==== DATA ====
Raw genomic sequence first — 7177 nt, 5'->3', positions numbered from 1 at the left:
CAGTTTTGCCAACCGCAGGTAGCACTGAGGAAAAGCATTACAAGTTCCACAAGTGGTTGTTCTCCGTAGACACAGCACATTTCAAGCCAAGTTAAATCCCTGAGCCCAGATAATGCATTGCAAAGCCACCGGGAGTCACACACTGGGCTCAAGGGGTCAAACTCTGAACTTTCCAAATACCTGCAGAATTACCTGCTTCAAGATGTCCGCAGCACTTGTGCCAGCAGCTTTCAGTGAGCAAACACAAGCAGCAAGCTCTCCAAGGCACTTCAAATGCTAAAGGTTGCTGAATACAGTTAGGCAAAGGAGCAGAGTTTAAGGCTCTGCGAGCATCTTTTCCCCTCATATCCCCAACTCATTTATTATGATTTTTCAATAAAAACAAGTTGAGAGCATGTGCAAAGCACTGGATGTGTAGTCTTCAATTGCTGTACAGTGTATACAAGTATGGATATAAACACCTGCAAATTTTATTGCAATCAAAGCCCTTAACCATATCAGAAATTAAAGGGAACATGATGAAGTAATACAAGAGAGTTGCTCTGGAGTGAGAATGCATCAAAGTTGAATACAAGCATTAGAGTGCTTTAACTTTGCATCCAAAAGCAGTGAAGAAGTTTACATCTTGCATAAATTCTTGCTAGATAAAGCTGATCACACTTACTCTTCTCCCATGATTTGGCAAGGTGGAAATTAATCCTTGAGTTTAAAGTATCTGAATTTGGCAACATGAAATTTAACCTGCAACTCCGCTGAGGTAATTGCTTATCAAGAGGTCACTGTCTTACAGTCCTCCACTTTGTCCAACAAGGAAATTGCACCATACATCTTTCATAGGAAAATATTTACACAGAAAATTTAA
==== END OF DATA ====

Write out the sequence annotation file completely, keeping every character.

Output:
Raw genomic sequence first — 7177 nt, 5'->3', positions numbered from 1 at the left:
CAGTTTTGCCAACCGCAGGTAGCACTGAGGAAAAGCATTACAAGTTCCACAAGTGGTTGTTCTCCGTAGACACAGCACATTTCAAGCCAAGTTAAATCCCTGAGCCCAGATAATGCATTGCAAAGCCACCGGGAGTCACACACTGGGCTCAAGGGGTCAAACTCTGAACTTTCCAAATACCTGCAGAATTACCTGCTTCAAGATGTCCGCAGCACTTGTGCCAGCAGCTTTCAGTGAGCAAACACAAGCAGCAAGCTCTCCAAGGCACTTCAAATGCTAAAGGTTGCTGAATACAGTTAGGCAAAGGAGCAGAGTTTAAGGCTCTGCGAGCATCTTTTCCCCTCATATCCCCAACTCATTTATTATGATTTTTCAATAAAAACAAGTTGAGAGCATGTGCAAAGCACTGGATGTGTAGTCTTCAATTGCTGTACAGTGTATACAAGTATGGATATAAACACCTGCAAATTTTATTGCAATCAAAGCCCTTAACCATATCAGAAATTAAAGGGAACATGATGAAGTAATACAAGAGAGTTGCTCTGGAGTGAGAATGCATCAAAGTTGAATACAAGCATTAGAGTGCTTTAACTTTGCATCCAAAAGCAGTGAAGAAGTTTACATCTTGCATAAATTCTTGCTAGATAAAGCTGATCACACTTACTCTTCTCCCATGATTTGGCAAGGTGGAAATTAATCCTTGAGTTTAAAGTATCTGAATTTGGCAACATGAAATTTAACCTGCAACTCCGCTGAGGTAATTGCTTATCAAGAGGTCACTGTCTTACAGTCCTCCACTTTGTCCAACAAGGAAATTGCACCATACATCTTTCATAGGAAAATATTTACACAGAAAATTTAA